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Tuesday, September 06, 2005

Bush's Crimes Against Humanity

The International Commission on Intervention and State Sovereignty set up by the Canadian government in 2000, in which experts and career diplomats from around the world participated, sought to define the notion of "Crimes Against Humanity" with a greater specificity than its formulations had exhibited hitherto. The first of the two criteria the Commission proposed is the one that interests me here:
A. large-scale loss of life, actual or apprehended, with genocidal intent or not, which is the product either of deliberate state action, or state neglect or inability to act, or a failed state situation[.]

There is absolutely no question that the Bush Administration has failed catastrophically to respond to the Katrina disaster, and that it failed to respond to a situation that was very widely understood to threaten unprecedented catastrophe. It now appears that Bush himself was specifically present when the scope and contours of this threat were made clear quite early on, despite the fact that Bush subsequently denied that anyone could have known what everybody including he himself knew all too well -- namely, that Katrina palpably portended catastrophe. These failures were, of course, exacerbated by a longstanding neglect bordering on dismantlement of FEMA including an outrageous series of partisan and cronyist appointments of flabbergastingly unqualified individuals to FEMA's leadership. And all of this culminating (assuming that there is not yet worse to come) in a public relations campaign criminally diverting vital resources away from the already inadequate and disorganized rescue and support efforts to provide photogenic fictional backdrops of rescue personnel and helicopters for glamourous Presidential photo-ops while American citizens were still needlessly dying under his watch.

It is scarcely likely that our debased debauched Executive would lose much sleep upon discovering that a few diplomats and experts in Canada devoted to the notion of a realizable global polity ruled by law and universal rights would define "Crimes Against Humanity" in a way that would designate him as a perpetrator of this most evil category of human conduct. I say it is unlikely since as one of the 49 original signers of the United Nations Charter, the United States committed itself to the ideals and practices of the norms of international law, and we all know in what high regard he holds that commitment. Article 2(4) of that Charter, of course, specifically prohibits "the threat or use of force against the territorial integrity or political independence of any state." Needless to say, the illegal planning, preparation, and initiation of the war on Iraq through a deliberate and well-documented manipulation of intelligence violates that Charter.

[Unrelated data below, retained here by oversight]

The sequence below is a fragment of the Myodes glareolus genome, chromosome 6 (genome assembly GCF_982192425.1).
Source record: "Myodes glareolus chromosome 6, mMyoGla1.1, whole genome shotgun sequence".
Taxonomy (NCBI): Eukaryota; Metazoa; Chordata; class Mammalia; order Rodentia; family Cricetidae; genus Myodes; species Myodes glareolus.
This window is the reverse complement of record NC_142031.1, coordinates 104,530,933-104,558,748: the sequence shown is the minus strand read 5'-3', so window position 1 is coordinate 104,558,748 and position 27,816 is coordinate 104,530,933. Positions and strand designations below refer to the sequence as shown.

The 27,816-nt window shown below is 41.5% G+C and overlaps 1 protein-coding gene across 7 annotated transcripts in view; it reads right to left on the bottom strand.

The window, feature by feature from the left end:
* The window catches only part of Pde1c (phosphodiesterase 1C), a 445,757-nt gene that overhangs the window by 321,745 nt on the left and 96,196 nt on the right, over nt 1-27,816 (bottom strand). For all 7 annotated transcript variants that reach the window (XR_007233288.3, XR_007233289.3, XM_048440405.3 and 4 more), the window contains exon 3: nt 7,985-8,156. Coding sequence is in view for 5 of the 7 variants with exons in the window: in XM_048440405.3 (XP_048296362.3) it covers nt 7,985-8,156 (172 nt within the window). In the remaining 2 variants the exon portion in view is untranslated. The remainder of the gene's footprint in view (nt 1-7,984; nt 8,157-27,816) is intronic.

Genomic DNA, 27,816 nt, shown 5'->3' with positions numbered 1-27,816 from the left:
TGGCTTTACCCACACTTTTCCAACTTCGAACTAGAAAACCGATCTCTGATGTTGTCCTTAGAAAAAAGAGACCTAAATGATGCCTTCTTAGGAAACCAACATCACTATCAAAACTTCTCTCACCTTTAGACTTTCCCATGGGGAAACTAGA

Come what may, it now seems likely that George W. Bush and his Administration will be seen by history from the perspective of the better, more humane, more cosmopolitan, more democratic, more fair, more legitimate days to come as guilty not only of War Crimes perpetrated around the world, but of Crimes Against Humanity perpetrated against its own citizens. May the day be not long delayed when these criminals are brought to justice.

4 comments:

yep, it's me.... said...

-- evilqueen asks --- DONATE to the Hurricane Katrina relief effort --- http://store.yahoo.com/redcross-donate3/
--- or contact Red Cross at 1-800 HELP NOW (1-800-435-7669.)
--- Need more info? http://www.fema.gov/ -- http://www.firstgov.gov/Citizen/Topics/PublicSafety/Hurricane_Katrina_Recovery.shtml
http://velma17.blogspot.com/

Nightfall said...

Come what may, it now seems likely that George W. Bush and his Administration will be seen by history from the perspective of the better, more humane, more cosmopolitan, more democratic, more fair, more legitimate days to come

This seems to imply that progress is something automatic, that it can be counted on to happen, that "better days lie ahead". When I was young I thought this too. Things would progress automatically in some sense. But in my 36 years I've seen mostly stagnation or regression and Bush and the atavistic forces he represents seem to give the lie to this notion of progress. It saddens me and fills me with rage.

Dale Carrico said...

I didn't mean to imply progress is automatic -- I am strongly skeptical of such notions of "progress," which seem to me usually conservative justifications for complacency and triumphalist justifications for the dispensable privileges of the powerful. I just meant to conjure up the perspective of a possible future worth living in, which many are struggling to make. It helpd keep my spirits up in times like these. About progress, though, I'd be interested to hear what you think of a more extended piece I wrote about progress, entitled Progress As a Natural Force Versus Progress as the Great Work. Thanks for your comments!

Nightfall said...

I see what you mean Dale. I think the Marxists call this idea of progress as a force of nature reification if I'm not mistaken. The market fundies do the same with the market. I think my generation has been complacent. We grew up thinking we would have cities on the Moon and a cure for cancer by now and it would all just happen. Instead we have cities under water and fascism growing like cancer. Guess this is what happens when you ignore the real world and just play Half-Life all day. My username hints at what I fear. You know Asimov's story I assume. Sometimes I just feel like I'm waiting for the villagers to burn down the observatory and begin another great hopeless cycle of destruction.